Here is a little toxic love. For the past few weeks, as I wrote earlier I’ve been depressing my ecotoxicology students with the state of the, well, toxic state. So I was happy to learn about how individual states are now picking up the slack to protect their citizens. It’s true that states can set more stringent regulations than the federal government, but not less. Plenty of times in the past states have tightened up regulations.

Consider arsenic, the darling of poisoners over the centuries (my favorite is the so-called Wealthy Widows Club led by the enterprising Guilia Tofana). Today it is an all too common, most often naturally occurring  contaminant in well water. Particularly here in the northeast in the states where the USGS estimates over 2 million of us are exposed to too much of the poison.

map_arsenic_ground_water

The USEPA has set what they call a Maximum Contaminant Level (what they consider safe enough) at 10 parts per million of arsenic in water. It used to be as high as 50, until 2006. But, they also have a thing called a Maximum Contaminant Level Goal, and that is zero. No arsenic. Meanwhile, New Jersey’s MCL is 5 parts per million. More protective than the EPA.

Arsenic is an even bigger problem in parts of southeast Asia, like Bangladesh – where decades ago, trying to do some good UNICEF drilled millions of wells to provide safe drinking water. A couple of decades later a rise in cancer, skin disease and other afflictions suggested the water was anything but safe. It was highly contaminated with arsenic and by then had poisoned tens of millions of people. csm_f_global_fcb684d7b8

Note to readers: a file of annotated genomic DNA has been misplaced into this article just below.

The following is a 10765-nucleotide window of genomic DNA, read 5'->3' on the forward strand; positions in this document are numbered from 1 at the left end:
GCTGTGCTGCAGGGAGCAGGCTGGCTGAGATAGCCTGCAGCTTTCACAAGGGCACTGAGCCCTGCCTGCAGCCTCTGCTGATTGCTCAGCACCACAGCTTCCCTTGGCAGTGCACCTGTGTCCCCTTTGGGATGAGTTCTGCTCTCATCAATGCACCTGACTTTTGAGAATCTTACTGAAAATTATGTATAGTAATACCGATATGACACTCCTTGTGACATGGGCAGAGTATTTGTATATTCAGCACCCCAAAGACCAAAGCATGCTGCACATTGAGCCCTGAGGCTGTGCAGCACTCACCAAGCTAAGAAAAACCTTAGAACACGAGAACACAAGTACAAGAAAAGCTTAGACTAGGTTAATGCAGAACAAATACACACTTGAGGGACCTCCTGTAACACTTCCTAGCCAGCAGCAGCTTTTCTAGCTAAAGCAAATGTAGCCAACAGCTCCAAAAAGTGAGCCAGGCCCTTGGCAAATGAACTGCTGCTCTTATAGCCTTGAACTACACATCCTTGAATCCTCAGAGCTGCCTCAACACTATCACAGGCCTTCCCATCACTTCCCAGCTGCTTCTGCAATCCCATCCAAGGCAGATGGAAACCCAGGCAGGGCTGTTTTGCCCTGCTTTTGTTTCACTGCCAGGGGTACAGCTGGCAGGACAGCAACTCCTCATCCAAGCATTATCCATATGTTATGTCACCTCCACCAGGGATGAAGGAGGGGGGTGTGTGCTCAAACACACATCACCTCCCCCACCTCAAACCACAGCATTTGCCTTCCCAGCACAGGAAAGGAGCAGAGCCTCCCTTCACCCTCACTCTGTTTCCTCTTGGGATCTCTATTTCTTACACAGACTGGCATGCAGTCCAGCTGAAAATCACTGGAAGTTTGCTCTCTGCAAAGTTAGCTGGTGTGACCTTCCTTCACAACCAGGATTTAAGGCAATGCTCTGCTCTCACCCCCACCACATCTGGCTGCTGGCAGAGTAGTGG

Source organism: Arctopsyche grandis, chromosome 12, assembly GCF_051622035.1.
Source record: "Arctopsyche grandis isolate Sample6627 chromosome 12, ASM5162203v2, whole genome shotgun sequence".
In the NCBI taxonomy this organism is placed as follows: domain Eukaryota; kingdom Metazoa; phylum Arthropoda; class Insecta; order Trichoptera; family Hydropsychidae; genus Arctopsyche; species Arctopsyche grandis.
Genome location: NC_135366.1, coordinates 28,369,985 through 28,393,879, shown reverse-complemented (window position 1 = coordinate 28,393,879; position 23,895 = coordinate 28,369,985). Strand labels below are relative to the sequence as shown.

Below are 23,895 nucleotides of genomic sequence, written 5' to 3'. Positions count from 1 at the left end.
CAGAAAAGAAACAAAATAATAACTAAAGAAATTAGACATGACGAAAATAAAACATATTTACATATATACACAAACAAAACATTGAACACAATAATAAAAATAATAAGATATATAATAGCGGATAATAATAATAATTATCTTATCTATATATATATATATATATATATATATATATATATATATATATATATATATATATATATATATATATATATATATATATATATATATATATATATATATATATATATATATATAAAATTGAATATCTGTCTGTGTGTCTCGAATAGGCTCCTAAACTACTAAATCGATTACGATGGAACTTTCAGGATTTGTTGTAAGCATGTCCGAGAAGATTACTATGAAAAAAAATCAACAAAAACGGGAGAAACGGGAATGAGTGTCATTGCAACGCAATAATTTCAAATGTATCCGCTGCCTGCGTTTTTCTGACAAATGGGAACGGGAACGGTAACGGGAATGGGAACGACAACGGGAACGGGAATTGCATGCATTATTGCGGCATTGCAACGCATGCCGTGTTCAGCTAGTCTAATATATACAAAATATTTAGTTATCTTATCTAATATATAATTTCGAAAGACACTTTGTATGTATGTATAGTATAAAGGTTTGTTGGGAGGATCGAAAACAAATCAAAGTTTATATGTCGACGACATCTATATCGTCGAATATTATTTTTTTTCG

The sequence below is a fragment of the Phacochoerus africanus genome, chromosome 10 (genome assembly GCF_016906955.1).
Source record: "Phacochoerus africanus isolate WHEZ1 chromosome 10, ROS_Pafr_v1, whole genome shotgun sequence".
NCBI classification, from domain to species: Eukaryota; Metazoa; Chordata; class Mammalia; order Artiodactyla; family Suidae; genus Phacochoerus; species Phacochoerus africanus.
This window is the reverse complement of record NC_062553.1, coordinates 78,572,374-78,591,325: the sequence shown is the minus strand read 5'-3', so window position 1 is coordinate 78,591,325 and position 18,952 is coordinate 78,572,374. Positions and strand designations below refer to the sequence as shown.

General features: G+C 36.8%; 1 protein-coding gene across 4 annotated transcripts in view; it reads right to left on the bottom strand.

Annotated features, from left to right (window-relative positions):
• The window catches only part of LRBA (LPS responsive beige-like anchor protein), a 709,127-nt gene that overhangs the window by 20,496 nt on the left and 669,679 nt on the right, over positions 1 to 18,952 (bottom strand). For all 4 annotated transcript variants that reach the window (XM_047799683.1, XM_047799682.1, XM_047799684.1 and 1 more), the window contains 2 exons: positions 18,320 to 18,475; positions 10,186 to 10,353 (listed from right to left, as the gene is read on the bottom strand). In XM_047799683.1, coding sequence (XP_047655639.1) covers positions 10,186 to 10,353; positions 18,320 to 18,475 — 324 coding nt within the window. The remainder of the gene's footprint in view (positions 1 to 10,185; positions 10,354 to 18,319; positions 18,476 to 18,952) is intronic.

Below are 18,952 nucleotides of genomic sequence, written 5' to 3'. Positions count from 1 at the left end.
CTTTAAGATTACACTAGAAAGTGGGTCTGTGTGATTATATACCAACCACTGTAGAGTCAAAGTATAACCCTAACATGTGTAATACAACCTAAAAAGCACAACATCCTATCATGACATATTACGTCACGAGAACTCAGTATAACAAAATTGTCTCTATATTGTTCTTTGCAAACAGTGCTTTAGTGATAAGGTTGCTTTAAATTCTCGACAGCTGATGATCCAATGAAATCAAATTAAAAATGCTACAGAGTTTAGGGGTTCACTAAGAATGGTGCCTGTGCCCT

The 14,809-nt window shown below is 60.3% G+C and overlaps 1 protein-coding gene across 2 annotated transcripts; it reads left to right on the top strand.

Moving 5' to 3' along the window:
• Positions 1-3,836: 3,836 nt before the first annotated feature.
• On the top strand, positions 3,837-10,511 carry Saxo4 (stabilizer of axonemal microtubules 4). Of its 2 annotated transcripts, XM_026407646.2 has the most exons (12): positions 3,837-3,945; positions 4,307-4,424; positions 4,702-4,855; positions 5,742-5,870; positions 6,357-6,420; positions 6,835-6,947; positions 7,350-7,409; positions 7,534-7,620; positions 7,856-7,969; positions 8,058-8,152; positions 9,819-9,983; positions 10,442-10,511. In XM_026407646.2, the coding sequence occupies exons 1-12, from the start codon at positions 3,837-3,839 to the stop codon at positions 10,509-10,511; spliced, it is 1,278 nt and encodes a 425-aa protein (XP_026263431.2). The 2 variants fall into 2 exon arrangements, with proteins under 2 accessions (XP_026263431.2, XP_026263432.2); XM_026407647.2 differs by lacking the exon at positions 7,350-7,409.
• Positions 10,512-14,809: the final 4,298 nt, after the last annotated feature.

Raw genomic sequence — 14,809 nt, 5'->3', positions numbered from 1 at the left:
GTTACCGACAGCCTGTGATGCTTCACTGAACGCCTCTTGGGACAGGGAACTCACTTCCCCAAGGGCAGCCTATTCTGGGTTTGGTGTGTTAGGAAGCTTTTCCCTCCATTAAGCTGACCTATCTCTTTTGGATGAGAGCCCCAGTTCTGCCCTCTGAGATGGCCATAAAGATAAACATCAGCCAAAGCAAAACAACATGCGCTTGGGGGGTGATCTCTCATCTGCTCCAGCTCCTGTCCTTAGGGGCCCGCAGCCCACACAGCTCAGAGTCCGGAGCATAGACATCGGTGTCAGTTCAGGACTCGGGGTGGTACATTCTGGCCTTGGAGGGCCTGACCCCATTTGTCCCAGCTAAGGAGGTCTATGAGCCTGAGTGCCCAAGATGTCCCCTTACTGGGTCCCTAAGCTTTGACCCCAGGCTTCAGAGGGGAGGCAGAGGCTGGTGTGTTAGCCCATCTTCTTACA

Anyway, if you want to feel like at least some politicians somewhere may actually care an inkling about our health, take a look at Safer States tracker site. At least for those of us living on either coast or a few states in between, it’s a hopeful thing. Especially given the current dismantling of the EPA, although many efforts have been ongoing, well before Darth Vader took over. On the other hand, pollutants don’t respect state lines (which is in part, why we even have federal standards.) But let’s not go there right now.

For more see this article about how 2018 Could be a big year for state-level toxics regulation by Brian Bienkowski.

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